# Symmetry in Integer Programming

 2 Hello everybody I have a question regarding the symmetry group defined in the paper written by Francois Margot in the book of “50 years of integer programming 1958-2008”. In fact the definition of a symmetric group is clear. The definition of symmetry group in this paper is as following: Assume that Q is the set of all feasible solution of an integer linear programming (ILP). Then the symmetry group G of ILP is the set of all permutations of the variables mapping Q on itself and mapping each feasible solution on a feasible solution having the same value. The problem is here! In my ILP, the set of different feasible solutions with the same value does not define a group since it is not close under the operations defined on permutation groups! More precisely, there exists a permutation which maps a feasible solution on another one with the same value while it maps another feasible solution with the same value to a feasible solution with a different value. Any comment is highly appreciated. asked 12 Jun '12, 11:48 Monemi 21●1●4 accept rate: 0% I add a small instance of my problem to shed more light on the question: \begin{aligned} \max \quad & x_{12} + x_{21} + x_{23} + x_{32} + 3 \cdot x_{13} + x_{31} \\ s.t. \quad & x_{12} + x_{23} + x_{31} \le 2\\ & x_{21} + x_{13} + x_{32} \le 2\\ & x_{ij} \in \{0,1\} \end{aligned} The set of feasible solution contains 6 elements: $a = (1,0,1,0,1,0) \\ b = (1,0,0,1,1,0) \\ c = (0,1,1,0,1,0) \\ d = (0,1,1,0,0,1) \\ e = (1,0,0,1,0,1) \\ f = (0,1,0,1,0,1)$ a, b and c are having the same objective value equal to 5 and d, e and f also defining a set of feasible solution with the same value equal to 3. So we need the permutations as following: $$p1 = (1,2)$$ (to find c from a) $$p2 = (3,4)$$ (to find b from a) $$p1.p2 = (1,2).(3,4)$$ (is enough to find b from c) However p1 and p2 map d, e and f on some infeasible solutions. Also p1 maps b on an infeasible solution (0,1,0,1,1,0). Does it mean there is no symmetry group to define here even if there is a high degree of symmetry inherently in th eproblem? Any explanation is highly appreciated (13 Jun '12, 05:47) Monemi Sorry I forgot to add the following constraints to my model: $x_{12} + x_{21} = 1\\ x_{23} + x_{32} = 1\\ x_{13} + x_{31} = 1$ Now, the set of all feasible solutions contains exactly 6 elements a, b, c, d, e and f. (13 Jun '12, 08:45) Monemi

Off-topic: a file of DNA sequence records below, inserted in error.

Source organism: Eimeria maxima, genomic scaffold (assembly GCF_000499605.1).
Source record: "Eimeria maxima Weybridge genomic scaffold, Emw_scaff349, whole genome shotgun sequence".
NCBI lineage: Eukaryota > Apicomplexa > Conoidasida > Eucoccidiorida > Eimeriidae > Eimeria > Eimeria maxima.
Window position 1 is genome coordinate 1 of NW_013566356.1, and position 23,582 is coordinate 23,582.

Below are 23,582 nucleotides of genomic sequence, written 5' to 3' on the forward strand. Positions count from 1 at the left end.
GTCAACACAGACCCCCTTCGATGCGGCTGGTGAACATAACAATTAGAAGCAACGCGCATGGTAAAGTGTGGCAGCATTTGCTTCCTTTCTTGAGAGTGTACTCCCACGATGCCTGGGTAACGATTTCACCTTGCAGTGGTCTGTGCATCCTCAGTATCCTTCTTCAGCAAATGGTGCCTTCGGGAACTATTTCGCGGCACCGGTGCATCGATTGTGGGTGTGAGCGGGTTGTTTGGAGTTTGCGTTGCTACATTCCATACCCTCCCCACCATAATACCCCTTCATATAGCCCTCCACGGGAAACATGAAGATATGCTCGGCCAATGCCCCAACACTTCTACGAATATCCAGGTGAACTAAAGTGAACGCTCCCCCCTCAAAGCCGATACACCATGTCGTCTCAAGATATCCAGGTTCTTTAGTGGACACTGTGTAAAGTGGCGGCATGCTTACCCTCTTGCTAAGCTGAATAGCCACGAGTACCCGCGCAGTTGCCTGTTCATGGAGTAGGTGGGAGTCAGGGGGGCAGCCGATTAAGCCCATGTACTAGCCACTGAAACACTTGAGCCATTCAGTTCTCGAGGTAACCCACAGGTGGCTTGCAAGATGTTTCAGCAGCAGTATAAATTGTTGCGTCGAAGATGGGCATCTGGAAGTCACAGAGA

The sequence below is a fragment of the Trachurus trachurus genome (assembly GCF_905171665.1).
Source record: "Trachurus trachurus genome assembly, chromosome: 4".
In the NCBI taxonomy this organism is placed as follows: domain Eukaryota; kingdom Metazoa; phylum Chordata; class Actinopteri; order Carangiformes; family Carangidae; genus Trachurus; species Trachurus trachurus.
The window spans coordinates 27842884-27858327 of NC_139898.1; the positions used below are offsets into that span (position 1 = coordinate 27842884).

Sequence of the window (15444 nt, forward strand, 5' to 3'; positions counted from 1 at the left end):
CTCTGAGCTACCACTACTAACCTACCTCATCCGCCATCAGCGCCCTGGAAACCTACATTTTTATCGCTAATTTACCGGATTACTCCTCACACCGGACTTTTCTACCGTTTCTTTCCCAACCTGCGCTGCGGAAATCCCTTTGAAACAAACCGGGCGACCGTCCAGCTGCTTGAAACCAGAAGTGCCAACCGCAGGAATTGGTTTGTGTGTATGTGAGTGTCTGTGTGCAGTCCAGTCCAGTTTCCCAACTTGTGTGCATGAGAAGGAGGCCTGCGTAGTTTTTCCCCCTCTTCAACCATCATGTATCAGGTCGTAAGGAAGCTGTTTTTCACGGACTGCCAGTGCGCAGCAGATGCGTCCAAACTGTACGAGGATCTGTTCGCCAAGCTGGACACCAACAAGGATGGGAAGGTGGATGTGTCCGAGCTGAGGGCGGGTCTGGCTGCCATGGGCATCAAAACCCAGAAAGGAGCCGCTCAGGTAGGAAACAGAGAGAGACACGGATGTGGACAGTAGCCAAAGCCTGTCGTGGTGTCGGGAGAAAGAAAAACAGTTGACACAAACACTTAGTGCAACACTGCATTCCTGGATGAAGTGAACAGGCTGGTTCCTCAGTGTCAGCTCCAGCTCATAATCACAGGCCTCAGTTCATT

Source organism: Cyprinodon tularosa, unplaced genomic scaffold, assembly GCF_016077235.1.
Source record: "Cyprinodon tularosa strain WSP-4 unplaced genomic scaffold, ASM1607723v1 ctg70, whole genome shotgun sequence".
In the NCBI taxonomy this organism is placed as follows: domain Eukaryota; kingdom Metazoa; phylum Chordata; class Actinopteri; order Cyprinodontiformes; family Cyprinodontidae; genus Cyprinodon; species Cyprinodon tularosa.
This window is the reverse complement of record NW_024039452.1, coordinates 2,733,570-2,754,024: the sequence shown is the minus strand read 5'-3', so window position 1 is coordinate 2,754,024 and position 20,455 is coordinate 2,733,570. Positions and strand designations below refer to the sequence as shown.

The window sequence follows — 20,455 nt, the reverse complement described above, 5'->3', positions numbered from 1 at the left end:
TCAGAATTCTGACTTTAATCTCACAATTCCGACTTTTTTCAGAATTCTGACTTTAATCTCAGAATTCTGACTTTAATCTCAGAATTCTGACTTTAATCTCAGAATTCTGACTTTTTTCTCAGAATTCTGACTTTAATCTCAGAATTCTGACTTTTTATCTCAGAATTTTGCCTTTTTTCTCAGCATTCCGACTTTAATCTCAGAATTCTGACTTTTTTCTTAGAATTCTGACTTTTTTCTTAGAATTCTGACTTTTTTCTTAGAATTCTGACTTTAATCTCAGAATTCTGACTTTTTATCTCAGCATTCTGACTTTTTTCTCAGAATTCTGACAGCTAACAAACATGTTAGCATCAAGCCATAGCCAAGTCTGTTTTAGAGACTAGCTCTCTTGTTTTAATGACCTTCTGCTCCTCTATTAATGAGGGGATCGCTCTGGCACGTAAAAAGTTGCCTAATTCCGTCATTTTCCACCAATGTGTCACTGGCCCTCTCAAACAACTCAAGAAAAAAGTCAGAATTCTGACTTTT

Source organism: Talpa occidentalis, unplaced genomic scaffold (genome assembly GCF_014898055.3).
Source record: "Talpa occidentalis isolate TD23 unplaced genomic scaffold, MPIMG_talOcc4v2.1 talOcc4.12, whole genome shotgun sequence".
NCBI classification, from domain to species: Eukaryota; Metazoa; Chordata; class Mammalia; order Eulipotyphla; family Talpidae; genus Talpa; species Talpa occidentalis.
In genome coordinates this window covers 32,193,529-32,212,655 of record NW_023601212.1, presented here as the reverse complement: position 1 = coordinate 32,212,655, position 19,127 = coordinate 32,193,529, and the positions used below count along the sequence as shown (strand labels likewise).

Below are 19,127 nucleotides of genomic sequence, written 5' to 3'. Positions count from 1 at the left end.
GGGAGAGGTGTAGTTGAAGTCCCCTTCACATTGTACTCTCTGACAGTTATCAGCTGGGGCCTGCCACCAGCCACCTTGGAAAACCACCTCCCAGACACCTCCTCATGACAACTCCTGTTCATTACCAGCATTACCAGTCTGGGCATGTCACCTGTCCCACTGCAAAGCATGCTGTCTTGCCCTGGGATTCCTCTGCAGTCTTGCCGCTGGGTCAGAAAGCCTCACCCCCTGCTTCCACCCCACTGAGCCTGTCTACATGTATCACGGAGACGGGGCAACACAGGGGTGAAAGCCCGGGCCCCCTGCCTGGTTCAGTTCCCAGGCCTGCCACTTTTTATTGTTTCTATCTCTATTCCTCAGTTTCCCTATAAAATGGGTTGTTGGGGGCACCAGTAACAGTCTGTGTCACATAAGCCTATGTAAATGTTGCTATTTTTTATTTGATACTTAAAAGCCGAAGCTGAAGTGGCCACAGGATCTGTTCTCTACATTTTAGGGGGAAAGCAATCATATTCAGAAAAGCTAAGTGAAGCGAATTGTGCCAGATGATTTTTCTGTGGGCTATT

4 The permutation you describe wouldn't be a member of the symmetry group of the problem. The definition says that for a permutation to be a member of the group it must map each feasible solution on a feasible solution having the same value. answered 12 Jun '12, 13:38 Jeff Linderoth 441●2 accept rate: 40% Thanks for your comment. Well the definition is right like that. If I am not mistaking, it means that we may have symmetry in our problem but no possibility to find a symmetry group on the set of feasible solutions! (13 Jun '12, 05:45) Monemi
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